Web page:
So Organic: A Show Profile of "Bitter Gourd," WRMC’s One and Only Botanical Talk Show
by Moss Turpan on November 30, 2011
Posted in: Uncategorized
Bitter Gourd is Anjali Merchant and Carly Shumaker’s talk/music show about plants.
It’s on on Saturdays from 10-11 am.
This is its first semester on air.
Anjali and Carly describe Bitter Gourd as a “botanical talk show interspersed with college rock music.” It is perhaps the only show of this kind on radio anywhere. I set out to find out how it came into existence. Here you have it.
Discussed: anthropomorphized plant friends, opposite vs. alternate tree branching, the favorite musical genres of plants, the true value of organic beginnings…
WRMC: Ok so, why plants?
CARLY: One year when I was a kid a pumpkin plant unexpectedly grew in my garden. And I decided it was going to be like my child, my plant child. I loved this pumpkin plant. And she grew up and her name was Henrietta and I took care of my pumpkin plant. And then I believe I went away for a little and when I came home Henrietta was dead. And I was so upset. And then from that moment on I just loved plants.
C: Anjali how did you get interested in plants?
ANJALI: Sam Safran, Abigail Borah and I had to do a research project last semester and we chose to do it on invasive species. So we went up to Breadloaf and we were walking around a power line that ran through a forest and there was a small sapling growing in a clearing near the power line and it was the most symmetrical tree I have ever seen. It was opposite- you can either have opposite branching (A, below) or alternate branching (B). It was opposite all the way up. We spent like an hour admiring this sapling. We took a lot of pictures. We didn’t know what kind it was. We found out it was an ash sapling, and that was the moment when I knew I wanted to study trees and plants. I wish you guys could see it.
W: Anjali you’re a bio major, right?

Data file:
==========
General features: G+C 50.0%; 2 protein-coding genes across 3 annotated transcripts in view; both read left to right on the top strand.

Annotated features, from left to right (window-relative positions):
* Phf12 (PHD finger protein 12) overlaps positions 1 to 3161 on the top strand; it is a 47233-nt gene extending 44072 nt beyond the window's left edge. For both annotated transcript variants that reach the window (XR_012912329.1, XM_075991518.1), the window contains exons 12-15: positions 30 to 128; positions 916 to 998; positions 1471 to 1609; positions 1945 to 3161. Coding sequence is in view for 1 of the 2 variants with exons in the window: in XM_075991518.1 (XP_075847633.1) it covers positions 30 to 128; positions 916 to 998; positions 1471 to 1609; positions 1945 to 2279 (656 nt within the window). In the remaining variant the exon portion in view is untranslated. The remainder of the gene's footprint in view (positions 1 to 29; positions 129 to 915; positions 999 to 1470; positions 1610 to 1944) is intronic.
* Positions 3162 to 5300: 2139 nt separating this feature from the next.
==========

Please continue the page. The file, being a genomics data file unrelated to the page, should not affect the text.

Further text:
A: Yeah. I take a lot of plant classes.
W: Is there a specific area within plants that you’re interested in?
A: After volunteering at the organic garden, I’m interested in the how biology interacts with food. Food is such a crucial part of our lives and so much is governed by biology. I’m really interested in that.
W: So how did you decide that you want to have a plant show? I mean, you guys are both interested in plants but lots of people have interests that they don’t end up making talk shows about. Why a plant talk show?
C: It was so organic…
A: I worked in the [Middlebury organic] garden this summer.
C: Anjali and I were friends before, but I wouldn’t say we were good friends and then she showed up to Middlebury the last three weeks of summer and started volunteering in the garden every day with me and we worked together and bonded over our love of plants.
W: So you have this deep connection where like…plants connect you.
C: So organic, right?
W: So who suggested a plant talk show? Was it a joke at first?
W: Does the music relate to the talk?
A: It’s the kind of music you would want to play to your developing plant.
C: A combination of classical and heavy metal does the best. That’s true. Anjali did a study on it.
A: We did this project where we grew plants in the green house. There were four treatments: one of them was a Mozart treatment in which the plants listened to Mozart continuously, one was a metal treatment, in which plants listened to metal continuously, one was a Mozart and metal treatment in which plants listened to Mozart for six hours and then metal for six hours, and one was a no-music treatment. And the plants in the metal and Mozart treatment grew significantly higher than the plants in all the other treatments.
W: So that was your first coming together of music and plants.
A: The first time when my passions collided I’d say.
C: Also cows benefit from music…
M: What kind of response do you get to the show? Is there anyone that’s ever like “I really have been wondering that about soybeans for so long!”
C: Martin Sweeney said he learned more in one radio show in one hour than he learned all week.
A: As a kid you’re really only interested in animals because they’re moving and you can anthropomorphize them, where as with plants that’s a lot harder to do. So there’s not a whole lot of interest in plants I guess unless you’re really into the environment. So we just wanted to make plants more accessible– accessible and exciting.
C: Plants are awesome…
A: A lot of our inspiration comes from my plant bio class.
C: And a lot of it also comes from our summer at the garden.
W: So the show kind of grew out of this academic interest in plants, and then both of your love for plants, and then your bond over plants and that all came together to be Bitter Gourd.
C: It all came together and this is the pinnacle…
W: And you can hear it every Saturday at 10.
(From left to right: Carly Shumaker, some girl, Anjali Merchant)